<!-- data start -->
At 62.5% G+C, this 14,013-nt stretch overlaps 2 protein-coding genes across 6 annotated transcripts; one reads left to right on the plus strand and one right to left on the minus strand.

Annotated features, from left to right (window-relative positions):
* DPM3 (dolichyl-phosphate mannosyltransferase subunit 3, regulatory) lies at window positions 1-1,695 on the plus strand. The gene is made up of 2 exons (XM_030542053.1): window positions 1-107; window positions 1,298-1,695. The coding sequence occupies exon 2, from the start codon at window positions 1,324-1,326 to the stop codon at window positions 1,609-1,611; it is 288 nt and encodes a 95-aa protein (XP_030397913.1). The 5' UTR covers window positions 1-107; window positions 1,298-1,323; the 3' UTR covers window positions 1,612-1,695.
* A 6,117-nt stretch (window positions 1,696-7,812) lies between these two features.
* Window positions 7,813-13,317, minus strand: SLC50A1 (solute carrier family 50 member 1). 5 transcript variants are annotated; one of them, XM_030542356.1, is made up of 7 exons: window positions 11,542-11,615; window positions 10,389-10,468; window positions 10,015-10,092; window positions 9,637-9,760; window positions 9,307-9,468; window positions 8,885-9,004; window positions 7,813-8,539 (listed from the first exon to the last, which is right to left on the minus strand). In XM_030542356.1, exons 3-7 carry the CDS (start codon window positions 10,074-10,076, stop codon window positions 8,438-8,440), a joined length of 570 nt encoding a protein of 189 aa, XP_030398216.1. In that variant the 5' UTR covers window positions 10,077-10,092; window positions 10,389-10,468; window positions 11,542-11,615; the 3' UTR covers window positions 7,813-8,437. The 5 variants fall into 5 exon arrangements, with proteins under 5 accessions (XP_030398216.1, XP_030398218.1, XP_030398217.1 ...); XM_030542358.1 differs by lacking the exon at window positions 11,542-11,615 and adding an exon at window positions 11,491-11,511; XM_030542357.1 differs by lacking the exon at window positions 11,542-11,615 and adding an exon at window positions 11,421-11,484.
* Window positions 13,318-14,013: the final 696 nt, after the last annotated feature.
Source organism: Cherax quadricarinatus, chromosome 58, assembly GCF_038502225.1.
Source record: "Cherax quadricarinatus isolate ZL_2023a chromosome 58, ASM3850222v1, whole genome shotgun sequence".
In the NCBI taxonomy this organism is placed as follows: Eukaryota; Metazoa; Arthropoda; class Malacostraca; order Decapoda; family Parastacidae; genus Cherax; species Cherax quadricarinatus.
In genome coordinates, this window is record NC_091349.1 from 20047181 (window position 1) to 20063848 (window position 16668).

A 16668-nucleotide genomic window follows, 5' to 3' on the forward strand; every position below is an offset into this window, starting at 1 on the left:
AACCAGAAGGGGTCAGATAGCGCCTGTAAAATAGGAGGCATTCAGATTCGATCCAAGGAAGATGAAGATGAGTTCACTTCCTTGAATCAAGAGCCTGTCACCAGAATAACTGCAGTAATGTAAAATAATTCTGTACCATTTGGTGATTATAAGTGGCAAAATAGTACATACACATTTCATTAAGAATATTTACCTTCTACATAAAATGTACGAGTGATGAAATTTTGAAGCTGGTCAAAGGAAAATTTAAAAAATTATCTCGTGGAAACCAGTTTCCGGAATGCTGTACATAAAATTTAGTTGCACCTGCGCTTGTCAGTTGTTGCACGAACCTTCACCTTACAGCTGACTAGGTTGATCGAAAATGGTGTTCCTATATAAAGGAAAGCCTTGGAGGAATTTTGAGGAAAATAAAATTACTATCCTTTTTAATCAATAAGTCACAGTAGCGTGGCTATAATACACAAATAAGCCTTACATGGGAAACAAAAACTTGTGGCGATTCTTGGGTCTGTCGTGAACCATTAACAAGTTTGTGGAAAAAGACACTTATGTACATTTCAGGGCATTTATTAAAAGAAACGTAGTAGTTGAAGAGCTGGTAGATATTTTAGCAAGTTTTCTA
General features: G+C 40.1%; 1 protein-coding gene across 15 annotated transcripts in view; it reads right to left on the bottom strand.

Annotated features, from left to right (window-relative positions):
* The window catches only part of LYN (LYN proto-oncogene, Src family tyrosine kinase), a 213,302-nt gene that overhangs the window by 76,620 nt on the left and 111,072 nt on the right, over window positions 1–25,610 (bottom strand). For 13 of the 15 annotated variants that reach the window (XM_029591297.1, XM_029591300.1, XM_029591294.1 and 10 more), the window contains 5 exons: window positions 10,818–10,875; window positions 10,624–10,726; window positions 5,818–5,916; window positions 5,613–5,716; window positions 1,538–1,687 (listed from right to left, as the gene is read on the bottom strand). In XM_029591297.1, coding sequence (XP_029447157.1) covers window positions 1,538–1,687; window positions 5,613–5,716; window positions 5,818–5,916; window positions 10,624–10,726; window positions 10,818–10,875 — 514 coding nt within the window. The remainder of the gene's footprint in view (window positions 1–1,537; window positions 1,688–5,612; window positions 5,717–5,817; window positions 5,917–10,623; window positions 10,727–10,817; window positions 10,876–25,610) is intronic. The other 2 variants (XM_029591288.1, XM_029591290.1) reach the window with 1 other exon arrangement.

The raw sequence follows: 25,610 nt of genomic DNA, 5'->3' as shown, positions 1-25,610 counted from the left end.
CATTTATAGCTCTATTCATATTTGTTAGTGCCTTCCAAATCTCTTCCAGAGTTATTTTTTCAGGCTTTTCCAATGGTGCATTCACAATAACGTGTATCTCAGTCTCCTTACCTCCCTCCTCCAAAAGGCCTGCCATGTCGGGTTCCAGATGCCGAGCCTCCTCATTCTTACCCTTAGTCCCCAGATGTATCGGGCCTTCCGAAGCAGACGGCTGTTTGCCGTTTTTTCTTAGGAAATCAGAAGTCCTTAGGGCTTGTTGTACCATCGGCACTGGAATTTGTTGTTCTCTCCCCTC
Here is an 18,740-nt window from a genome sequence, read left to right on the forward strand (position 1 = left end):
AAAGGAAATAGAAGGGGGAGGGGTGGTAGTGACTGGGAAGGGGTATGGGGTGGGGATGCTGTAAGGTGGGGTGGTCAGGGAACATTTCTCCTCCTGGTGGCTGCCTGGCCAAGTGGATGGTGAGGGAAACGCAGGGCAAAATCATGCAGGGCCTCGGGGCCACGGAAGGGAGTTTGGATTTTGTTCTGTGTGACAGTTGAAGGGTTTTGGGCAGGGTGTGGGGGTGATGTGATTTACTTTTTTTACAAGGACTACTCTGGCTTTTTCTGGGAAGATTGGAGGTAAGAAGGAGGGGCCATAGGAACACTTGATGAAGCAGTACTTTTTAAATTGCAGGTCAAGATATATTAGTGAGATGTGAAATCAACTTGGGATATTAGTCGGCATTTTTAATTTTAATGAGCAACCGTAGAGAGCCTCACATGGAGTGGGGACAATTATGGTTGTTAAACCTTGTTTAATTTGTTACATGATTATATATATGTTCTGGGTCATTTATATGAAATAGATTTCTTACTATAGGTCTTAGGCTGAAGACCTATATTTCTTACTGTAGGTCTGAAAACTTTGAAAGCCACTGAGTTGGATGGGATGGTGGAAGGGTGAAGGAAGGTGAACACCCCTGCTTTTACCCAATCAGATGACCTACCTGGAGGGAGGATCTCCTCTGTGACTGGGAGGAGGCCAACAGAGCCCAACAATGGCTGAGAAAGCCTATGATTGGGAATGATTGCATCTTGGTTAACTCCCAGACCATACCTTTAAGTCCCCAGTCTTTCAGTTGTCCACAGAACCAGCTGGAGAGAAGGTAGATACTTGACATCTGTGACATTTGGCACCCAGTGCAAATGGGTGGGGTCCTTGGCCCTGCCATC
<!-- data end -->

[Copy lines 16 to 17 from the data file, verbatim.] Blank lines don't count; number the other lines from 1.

The raw sequence follows: 25,610 nt of genomic DNA, 5'->3' as shown, positions 1-25,610 counted from the left end.
CATTTATAGCTCTATTCATATTTGTTAGTGCCTTCCAAATCTCTTCCAGAGTTATTTTTTCAGGCTTTTCCAATGGTGCATTCACAATAACGTGTATCTCAGTCTCCTTACCTCCCTCCTCCAAAAGGCCTGCCATGTCGGGTTCCAGATGCCGAGCCTCCTCATTCTTACCCTTAGTCCCCAGATGTATCGGGCCTTCCGAAGCAGACGGCTGTTTGCCGTTTTTTCTTAGGAAATCAGAAGTCCTTAGGGCTTGTTGTACCATCGGCACTGGAATTTGTTGTTCTCTCCCCTC